African American students have historically attended schools that have proven unable to meet their needs. By the time these students reach middle and high school, their educational performance is lower than that of a majority of their peers. Evidence that teaching practices are not optimal for African American students’ learning can be observed not only by standardized test scores, but also in low graduation rates and the persistent lack of representation of African Americans in diverse job fields and college campuses.
Researchers traditionally refer to the achievement or educational outcomes gap between African American students’ and their peers as an achievement gap, an opportunity gap, or a discrepancy that arises as a direct result of an education debt. Though researchers use various terms to describe the disparity between the experiences of African American students and their peers, they all recognize a gap in the students’ level of achievement or educational outcomes. Culturally relevant pedagogy (CRP) empowers students and incorporates their cultures and relevant topics while building sociopolitical consciousness. According to Ladson-Billings, CRP may address the learning needs of African American students to narrow this gap.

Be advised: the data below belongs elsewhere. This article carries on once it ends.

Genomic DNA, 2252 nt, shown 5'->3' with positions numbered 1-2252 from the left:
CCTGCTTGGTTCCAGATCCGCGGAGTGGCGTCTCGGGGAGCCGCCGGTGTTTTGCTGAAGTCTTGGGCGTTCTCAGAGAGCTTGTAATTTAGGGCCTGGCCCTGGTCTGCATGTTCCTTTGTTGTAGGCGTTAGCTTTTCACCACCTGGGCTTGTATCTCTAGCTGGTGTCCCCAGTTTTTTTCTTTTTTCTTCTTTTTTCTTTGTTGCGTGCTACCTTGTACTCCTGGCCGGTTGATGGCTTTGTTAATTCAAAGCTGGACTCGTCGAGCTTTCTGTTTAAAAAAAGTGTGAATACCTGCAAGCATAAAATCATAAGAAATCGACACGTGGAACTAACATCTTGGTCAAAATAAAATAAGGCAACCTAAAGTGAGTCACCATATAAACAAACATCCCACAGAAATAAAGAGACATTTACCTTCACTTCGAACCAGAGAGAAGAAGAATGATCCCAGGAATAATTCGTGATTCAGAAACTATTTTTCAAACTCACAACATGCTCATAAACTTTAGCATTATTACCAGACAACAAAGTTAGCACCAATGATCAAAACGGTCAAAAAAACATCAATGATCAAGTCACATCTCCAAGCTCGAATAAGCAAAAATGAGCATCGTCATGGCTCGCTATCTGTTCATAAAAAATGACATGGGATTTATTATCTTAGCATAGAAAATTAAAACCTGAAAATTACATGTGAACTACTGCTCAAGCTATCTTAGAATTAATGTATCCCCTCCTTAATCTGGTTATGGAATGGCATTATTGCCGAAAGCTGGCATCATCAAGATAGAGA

This case study was conducted at one elementary school and focused on the impact that CRP can have on the school-related experiences of African American students. Methods were observations, focus groups, and interviews. The literature and findings were framed by CRP. Three themes emerged from the data analysis: strategies for academic success, cultural competence, and sociopolitical consciousness. The sub-themes were that strategies for academic success include problem solving, tools, and student choice; cultural competence includes validating and empowering students, and sociopolitical consciousness includes relationships and parent and community involvement.
|Commitee:||Slater, Charles, Howard, Tyrone C.|
|School:||California State University, Long Beach|
|School Location:||United States -- California|
|Source:||DAI-A 81/2(E), Dissertation Abstracts International|
|Subjects:||Educational leadership, African American Studies|
|Keywords:||African American/Black, Culturally relevant pedagogy, Culturally sustaining pedagogy, Elementary students, Social justice, Success|
Copyright in each Dissertation and Thesis is retained by the author. All Rights Reserved
The supplemental file or files you are about to download were provided to ProQuest by the author as part of a
dissertation or thesis. The supplemental files are provided "AS IS" without warranty. ProQuest is not responsible for the
content, format or impact on the supplemental file(s) on our system. in some cases, the file type may be unknown or
may be a .exe file. We recommend caution as you open such files.
Copyright of the original materials contained in the supplemental file is retained by the author and your access to the
supplemental files is subject to the ProQuest Terms and Conditions of use.
Depending on the size of the file(s) you are downloading, the system may take some time to download them. Please be